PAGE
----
Medicare pays for weight loss surgery such as gastric bypass and laparoscopic banding surgery as long as you meet specific morbid obesity criteria.

Let’s clarify what bariatric surgery is, the different types of weight loss surgery, what qualifies you for weight loss surgery and estimated costs.

Learning the basics of bariatric surgery

Bariatric surgery, commonly known as weight loss surgery, alters person’s digestive process within the gastrointestinal (GI) tract to assist the person in losing weight. There are 2 types of bariatric surgical techniques: restrictive and malabsorptive. These 2 techniques can also be combined to form a third technique. Most procedures are performed using a laparoscopic or open approach.

  • Restrictive procedures: Reduce the stomach size thus decreasing the amount of food the stomach can hold
  • Malabsorptive procedures: Limit the amount of nutrients and calories that the body can absorb

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Let’s take a closer look at the different types of bariatric surgery

Some of the common types of Medicare bariatric surgeries include gastric bypass, lap band surgery and gastric sleeve surgery.

Gastric bypass surgery

This common malabsorptive weight loss surgery is also known as Roux-en-Y gastric bypass (RYGB). In this procedure, a small stomach pouch is created to restrict food intake. The rest of the stomach is bypassed via a Y-shaped segment of the small intestine, which reduces the amount of calories and nutrients the body absorbs.

LAP-BAND® surgery

This surgery is defined as “Laparoscopic adjustable gastric banding (LAGB) (i.e., LAP-BAND®).” This common weight loss procedure involves the placement of a hollow band around the upper end of the stomach, creating a small pouch and a narrow passage into the larger remainder of the stomach. The band is inflated with saline solution, which can be increased or decreased over time to alter the size of the passage.

Gastric sleeve surgery

This weight loss surgery is also commonly known as “vertical sleeve gastrectomy” or “sleeve gastrectomy” (open or laparoscopic). This procedure involves the removal of the greater curvature of the stomach and approximately 80% of the stomach volume. While pyloric sphincter and stomach functions are preserved, the remaining stomach resembles a slender curved tube.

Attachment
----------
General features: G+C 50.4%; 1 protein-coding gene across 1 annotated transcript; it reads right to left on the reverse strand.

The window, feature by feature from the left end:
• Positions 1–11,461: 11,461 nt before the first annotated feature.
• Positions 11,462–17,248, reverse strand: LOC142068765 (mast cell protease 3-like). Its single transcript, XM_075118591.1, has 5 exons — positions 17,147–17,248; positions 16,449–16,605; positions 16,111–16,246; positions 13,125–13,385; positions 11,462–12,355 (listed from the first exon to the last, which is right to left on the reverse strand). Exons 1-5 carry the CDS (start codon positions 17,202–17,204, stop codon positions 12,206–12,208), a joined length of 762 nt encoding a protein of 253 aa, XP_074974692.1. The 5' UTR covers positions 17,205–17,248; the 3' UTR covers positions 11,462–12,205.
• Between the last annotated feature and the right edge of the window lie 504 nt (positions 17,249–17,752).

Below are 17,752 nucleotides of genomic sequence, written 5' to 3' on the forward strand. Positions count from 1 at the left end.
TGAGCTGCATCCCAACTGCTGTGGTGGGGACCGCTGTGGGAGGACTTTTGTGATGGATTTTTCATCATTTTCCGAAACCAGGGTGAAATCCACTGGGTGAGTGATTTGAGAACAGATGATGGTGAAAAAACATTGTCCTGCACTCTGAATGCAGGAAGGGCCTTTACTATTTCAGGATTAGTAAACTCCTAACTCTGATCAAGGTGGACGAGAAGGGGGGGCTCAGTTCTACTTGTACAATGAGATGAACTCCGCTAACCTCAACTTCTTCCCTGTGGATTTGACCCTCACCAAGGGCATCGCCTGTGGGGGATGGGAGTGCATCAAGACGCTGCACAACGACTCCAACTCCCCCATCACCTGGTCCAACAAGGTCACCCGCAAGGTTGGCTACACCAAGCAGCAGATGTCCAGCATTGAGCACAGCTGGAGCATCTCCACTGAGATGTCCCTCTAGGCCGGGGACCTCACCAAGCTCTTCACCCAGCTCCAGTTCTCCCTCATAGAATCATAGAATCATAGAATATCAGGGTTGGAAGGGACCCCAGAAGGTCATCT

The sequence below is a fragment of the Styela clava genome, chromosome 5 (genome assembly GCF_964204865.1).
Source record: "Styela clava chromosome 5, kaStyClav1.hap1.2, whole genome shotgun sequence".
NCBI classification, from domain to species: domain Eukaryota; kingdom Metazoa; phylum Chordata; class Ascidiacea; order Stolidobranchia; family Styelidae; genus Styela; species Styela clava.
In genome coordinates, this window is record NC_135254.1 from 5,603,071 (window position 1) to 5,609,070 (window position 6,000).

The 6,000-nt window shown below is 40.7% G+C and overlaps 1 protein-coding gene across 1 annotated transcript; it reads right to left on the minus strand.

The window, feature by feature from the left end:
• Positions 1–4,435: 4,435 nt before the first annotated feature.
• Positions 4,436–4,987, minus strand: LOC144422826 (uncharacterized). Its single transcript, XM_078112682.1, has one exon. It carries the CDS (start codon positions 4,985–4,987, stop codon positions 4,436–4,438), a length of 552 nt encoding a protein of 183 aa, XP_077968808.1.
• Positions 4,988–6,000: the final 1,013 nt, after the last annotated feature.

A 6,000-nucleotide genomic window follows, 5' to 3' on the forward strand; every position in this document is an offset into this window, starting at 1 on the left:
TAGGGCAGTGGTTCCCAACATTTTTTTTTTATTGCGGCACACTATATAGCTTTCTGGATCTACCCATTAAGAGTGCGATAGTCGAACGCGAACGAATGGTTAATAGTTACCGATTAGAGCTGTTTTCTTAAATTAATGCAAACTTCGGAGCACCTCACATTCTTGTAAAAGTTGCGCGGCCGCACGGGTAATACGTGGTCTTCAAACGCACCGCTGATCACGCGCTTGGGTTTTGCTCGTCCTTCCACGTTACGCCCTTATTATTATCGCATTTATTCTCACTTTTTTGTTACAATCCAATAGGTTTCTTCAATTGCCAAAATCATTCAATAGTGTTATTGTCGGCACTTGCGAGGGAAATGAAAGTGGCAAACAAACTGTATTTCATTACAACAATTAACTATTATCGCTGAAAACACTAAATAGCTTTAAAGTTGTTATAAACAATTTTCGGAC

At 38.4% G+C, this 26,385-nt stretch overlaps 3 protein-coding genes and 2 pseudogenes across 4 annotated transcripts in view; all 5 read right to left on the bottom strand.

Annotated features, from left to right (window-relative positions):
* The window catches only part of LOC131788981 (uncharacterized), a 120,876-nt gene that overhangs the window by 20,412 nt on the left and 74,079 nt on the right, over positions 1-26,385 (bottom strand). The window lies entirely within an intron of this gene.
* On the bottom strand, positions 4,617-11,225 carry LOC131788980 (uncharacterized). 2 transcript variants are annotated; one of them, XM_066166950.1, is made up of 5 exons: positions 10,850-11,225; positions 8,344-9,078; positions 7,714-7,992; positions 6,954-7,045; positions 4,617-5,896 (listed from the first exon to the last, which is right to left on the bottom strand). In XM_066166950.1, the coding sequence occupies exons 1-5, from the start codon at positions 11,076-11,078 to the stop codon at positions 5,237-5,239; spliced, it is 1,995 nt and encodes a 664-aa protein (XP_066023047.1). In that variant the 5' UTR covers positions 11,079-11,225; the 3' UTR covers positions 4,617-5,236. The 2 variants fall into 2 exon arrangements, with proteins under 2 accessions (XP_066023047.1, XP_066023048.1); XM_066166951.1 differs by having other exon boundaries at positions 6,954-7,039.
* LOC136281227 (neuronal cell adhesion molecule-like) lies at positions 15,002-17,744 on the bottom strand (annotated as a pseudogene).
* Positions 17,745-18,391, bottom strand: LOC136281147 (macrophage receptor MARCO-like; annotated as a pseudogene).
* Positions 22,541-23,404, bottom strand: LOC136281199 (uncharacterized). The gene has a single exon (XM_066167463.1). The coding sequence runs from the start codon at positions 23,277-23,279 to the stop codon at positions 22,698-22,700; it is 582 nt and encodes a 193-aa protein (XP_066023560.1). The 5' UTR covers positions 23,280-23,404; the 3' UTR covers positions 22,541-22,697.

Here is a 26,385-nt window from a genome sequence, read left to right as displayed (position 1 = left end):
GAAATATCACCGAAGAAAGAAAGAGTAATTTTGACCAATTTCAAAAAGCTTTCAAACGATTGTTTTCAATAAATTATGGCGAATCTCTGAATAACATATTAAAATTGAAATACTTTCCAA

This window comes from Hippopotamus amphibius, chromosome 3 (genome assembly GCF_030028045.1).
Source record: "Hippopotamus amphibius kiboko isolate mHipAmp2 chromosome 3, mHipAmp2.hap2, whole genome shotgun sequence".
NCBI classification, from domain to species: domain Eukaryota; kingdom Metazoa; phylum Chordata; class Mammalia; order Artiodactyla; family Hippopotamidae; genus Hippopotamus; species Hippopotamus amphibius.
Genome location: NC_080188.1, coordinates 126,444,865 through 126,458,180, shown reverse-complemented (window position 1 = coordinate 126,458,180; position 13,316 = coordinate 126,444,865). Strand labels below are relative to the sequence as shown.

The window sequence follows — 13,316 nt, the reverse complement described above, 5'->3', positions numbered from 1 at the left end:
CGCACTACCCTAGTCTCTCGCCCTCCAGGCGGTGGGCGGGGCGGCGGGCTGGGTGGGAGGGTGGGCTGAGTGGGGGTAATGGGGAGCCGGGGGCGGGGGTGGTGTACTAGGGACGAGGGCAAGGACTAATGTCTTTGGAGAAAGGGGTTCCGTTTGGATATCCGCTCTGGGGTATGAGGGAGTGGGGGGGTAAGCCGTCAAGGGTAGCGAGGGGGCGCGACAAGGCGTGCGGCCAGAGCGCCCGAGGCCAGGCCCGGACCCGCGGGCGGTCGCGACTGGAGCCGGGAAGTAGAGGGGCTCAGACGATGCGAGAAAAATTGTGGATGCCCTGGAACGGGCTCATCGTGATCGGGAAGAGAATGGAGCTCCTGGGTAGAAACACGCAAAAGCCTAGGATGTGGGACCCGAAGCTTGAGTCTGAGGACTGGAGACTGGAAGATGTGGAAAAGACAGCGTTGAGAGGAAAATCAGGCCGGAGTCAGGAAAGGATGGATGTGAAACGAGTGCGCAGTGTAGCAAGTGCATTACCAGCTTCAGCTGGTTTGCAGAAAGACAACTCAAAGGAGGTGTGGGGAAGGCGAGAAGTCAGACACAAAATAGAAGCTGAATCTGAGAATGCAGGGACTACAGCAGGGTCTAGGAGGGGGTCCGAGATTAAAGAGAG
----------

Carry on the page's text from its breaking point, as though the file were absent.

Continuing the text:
Understanding the qualifications for getting weight loss surgery

According to the National Coverage Determination (NCD) for bariatric surgery, you may be eligible for bariatric surgery if:1

  • You have a body mass index (BMI) greater than 35
  • You have at least 1 other condition related to obesity
  • You have been previously unsuccessful with medical treatment for obesity

Estimating the cost of getting bariatric surgery

It’s hard to know exactly how much your weight loss surgery may cost because it’s difficult to determine what services you may need during and after your procedure. If you are at an inpatient hospital, then Medicare Part A will help cover costs. If your weight loss surgery is performed at an outpatient center, then Medicare Part B will assist with these costs.

Since Original Medicare (Part A and Part B) doesn’t cover the entire cost of the surgery, you can also consider buying a Medicare Supplement (Medigap) plan to help offset any out-of-pocket expenses you may incur, such as some of the deductibles, copayments or coinsurance.

Medicare Advantage (MA) plans must cover the same benefits as Original Medicare, but many offer additional benefits such as prescription drug coverage and an annual out-of-pocket maximum.

Before you get weight loss surgery it is always best to:

  • Talk to your doctor about all of your options
  • Clarify with the hospital or facility conducting your procedure how much you might pay for the surgery and aftercare
  • Be aware of how much you may owe on your deductible, as this amount needs to be satisfied before Medicare can start to pay
  • Know that copayments may still apply for the care you receive

Note: This material is provided for informational use only and should not be construed as medical advice or in place of consulting a licensed medical professional. You should consult your doctor to determine what is best for you.

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  1. “National Coverage Determination (NCD) for Bariatric Surgery for Treatment of Co-Morbid Conditions Related to Morbid Obesity (100.1),” Centers for Medicare & Medicaid Services, last accessed July 18, 2023,